Let’s travel together.




How about this– Logan Paul vs. my bulging, bulbous sack in an exhibition pay-per-view for the super regular WBA inter-platform play-pretend catchweight championship? Or how about I just spray some gooey, salty truth all over last Sunday’s Floyd Mayweather-Logan Paul exhibition and boxing’s crotchety old purists?

Exhibitions…Good, Bad, What?

Paul, did you fork over $50 for that Mayweather fight? Lol…

There’s not one retired professional in any profession that wouldn’t do an exhibition for a huge payday. Did we forget that a prime Muhammad Ali fought Antonio Inoki (One of the most strange combat events of all-time). After Oscar De La Hoya retired he fought Shaq in an exhibition match. Where were the critics then?  Do you see any difference between Mayweather v. Paul and De La Hoya v. Shaq?  I wasn’t around back when Ali fought Inoki, but I’ve seen footage and it made me cringe watching Ali get his legs chopped at like that. What was the sentiment within the boxing world back in 1976 when Ali took that fight?

— Nail Rahman

Hey Nail. 

No, I didn’t shell out the 50 bucks for Mayweather-Paul. But as I wrote previously, I don’t pay for anything and haven’t paid for any boxing pay-per-view since, I think, De La Hoya-Trinidad. My situation, though, is a bit different than most fight fans’. 

I don’t think we have to go all that far into the past to find the butt-crack of a double standard. I saw very little hand wringing over the Tyson-Jones exhibition and nobody was saying that Julio Cesar Chavez and Jorge Arce were destroying their legacies (and the sport) when they fought their exhibitions. 

I wasn’t old enough at the time to notice the buzz about Ali-Inoki, but I do recall a weepy-eyed, loving remembrance or two from a couple of well-known boxing writers about the once-upon-a-time proposed Ali-Wilt Chamberlain exhibition. Not surprisingly, the outrage over these fluff events is selective.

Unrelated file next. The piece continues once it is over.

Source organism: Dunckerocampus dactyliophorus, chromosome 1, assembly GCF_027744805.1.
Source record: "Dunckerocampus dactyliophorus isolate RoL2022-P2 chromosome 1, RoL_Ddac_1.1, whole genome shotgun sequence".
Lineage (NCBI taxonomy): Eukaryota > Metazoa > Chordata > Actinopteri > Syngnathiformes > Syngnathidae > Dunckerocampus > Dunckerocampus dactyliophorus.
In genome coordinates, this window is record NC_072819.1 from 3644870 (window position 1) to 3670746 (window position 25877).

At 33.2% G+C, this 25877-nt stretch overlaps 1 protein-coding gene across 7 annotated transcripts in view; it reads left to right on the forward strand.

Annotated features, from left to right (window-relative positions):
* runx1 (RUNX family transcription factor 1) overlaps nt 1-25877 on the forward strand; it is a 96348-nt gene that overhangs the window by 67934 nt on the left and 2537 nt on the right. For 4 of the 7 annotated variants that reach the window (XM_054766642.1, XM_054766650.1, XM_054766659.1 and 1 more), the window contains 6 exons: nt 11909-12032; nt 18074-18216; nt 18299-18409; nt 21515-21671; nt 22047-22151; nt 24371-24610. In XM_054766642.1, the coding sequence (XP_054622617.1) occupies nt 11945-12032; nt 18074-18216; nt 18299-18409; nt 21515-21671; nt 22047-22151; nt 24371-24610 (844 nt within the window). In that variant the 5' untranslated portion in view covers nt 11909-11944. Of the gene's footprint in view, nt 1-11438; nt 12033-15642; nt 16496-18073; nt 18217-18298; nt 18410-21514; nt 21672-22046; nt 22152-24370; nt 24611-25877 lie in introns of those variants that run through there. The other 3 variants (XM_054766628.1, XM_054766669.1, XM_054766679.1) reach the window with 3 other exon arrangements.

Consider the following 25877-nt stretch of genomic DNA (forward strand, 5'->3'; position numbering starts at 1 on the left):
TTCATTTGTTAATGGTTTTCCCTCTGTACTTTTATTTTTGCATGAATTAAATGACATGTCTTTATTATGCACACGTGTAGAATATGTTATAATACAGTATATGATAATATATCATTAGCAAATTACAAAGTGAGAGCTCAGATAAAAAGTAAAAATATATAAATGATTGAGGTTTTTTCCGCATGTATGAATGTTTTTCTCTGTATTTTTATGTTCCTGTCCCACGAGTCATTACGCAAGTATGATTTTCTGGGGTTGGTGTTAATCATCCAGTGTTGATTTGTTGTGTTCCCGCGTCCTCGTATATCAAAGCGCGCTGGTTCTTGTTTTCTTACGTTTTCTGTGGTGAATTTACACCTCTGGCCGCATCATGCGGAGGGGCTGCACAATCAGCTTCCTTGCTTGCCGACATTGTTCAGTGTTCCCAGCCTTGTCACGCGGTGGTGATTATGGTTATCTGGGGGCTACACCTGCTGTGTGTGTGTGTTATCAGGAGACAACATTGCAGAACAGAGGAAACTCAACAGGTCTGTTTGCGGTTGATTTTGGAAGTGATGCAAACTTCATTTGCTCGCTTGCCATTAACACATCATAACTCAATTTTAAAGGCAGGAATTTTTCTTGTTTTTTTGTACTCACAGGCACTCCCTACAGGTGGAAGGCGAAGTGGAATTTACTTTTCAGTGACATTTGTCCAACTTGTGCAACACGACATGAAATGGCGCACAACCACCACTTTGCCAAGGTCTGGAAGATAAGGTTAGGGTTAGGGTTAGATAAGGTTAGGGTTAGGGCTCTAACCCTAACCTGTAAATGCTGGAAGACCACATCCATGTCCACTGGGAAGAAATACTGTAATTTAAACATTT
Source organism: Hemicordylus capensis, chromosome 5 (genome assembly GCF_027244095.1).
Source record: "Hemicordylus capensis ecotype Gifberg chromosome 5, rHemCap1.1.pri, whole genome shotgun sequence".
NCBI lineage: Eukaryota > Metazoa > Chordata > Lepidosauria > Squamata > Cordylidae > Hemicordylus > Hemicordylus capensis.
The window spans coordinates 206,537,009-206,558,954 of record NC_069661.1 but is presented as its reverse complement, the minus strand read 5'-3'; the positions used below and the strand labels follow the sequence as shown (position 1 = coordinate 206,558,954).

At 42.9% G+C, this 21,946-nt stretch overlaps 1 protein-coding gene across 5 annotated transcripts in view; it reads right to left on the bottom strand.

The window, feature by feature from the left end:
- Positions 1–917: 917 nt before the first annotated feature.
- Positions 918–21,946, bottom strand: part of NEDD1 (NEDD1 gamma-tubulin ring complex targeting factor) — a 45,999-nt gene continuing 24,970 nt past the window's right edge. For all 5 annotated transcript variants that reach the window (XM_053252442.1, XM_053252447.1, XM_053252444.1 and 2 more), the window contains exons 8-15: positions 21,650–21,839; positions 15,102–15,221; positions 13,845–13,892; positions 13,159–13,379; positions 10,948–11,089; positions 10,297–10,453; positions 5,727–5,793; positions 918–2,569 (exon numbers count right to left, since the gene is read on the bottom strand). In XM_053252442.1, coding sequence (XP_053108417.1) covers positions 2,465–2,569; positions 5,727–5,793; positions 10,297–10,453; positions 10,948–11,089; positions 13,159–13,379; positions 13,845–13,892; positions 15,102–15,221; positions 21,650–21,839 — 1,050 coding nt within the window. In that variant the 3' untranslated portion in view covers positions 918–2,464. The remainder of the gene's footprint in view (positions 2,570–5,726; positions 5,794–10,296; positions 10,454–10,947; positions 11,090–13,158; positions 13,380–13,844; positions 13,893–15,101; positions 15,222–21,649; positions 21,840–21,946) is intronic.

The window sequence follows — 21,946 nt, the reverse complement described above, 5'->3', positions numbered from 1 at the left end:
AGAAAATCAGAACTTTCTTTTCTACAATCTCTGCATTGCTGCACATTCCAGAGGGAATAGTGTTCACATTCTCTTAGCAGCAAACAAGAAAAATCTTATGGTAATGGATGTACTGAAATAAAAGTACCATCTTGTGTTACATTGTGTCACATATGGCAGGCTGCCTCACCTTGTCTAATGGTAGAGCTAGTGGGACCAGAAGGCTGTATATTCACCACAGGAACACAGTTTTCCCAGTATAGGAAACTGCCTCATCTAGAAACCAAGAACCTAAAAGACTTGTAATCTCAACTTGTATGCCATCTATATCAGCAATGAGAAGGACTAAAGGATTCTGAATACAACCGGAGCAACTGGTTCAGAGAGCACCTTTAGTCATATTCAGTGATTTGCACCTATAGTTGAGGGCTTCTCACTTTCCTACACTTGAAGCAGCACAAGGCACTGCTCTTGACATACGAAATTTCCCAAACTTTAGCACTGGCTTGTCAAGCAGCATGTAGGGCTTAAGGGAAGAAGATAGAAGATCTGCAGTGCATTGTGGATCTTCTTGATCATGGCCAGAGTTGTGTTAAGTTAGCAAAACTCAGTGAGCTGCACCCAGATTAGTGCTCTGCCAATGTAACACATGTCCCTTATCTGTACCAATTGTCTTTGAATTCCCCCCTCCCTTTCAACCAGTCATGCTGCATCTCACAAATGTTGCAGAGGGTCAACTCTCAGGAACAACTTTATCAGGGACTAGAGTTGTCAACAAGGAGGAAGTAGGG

The only difference between Mayweather’s exhibitions and the other exhibitions is that Mayweather’s involved. It doesn’t take a genius to see that the critics’ laments are less about fake fight exhibitions and celebrity boxing than they are about Mayweather (and, actually, the Paul brothers) being successful at exploiting the trend. 

I’ve also noticed that, for the most part, those crying the loudest about the “purity” of the sport are those who’ve never fought, never trained seriously, never actually worked in the boxing business. Because the pros know how hard it is to earn a buck and keep a buck in boxing and, as you said, they would never turn down a good payday for an easy (and fun) night’s work.

The Dinosaurs vs New Age

First, P Mag, hope you and the family are doing well. Second, I caught your article about how Floyd/Paul wasn’t hurting boxing and I couldn’t agree more. It seems like the dinosaurs (promoters/managers/advisors) refuse to come over to the new age. Its like they are still trying to figure out how to install an 8-track player in a 2021 Ford F-150 lol.

It’s amazing how Triller was able to take the old school (Tyson vs. Jones) and mix it with new school material. Sure, Triller didn’t exactly hit the bullseye with what they put on, but they threw a bunch of things out there to see what would stick. I’m pretty sure they will remove the excess junk and keep what is solid. Floyd did this as well with Paul. He mixed old school (himself) with Paul (someone who people relate to) and made an event. It’s sad that the “real boxing world” doesn’t think outside the box as far as promotion goes. Just imagine how many sales could be generated through ppv if the powers that be thought outside the box.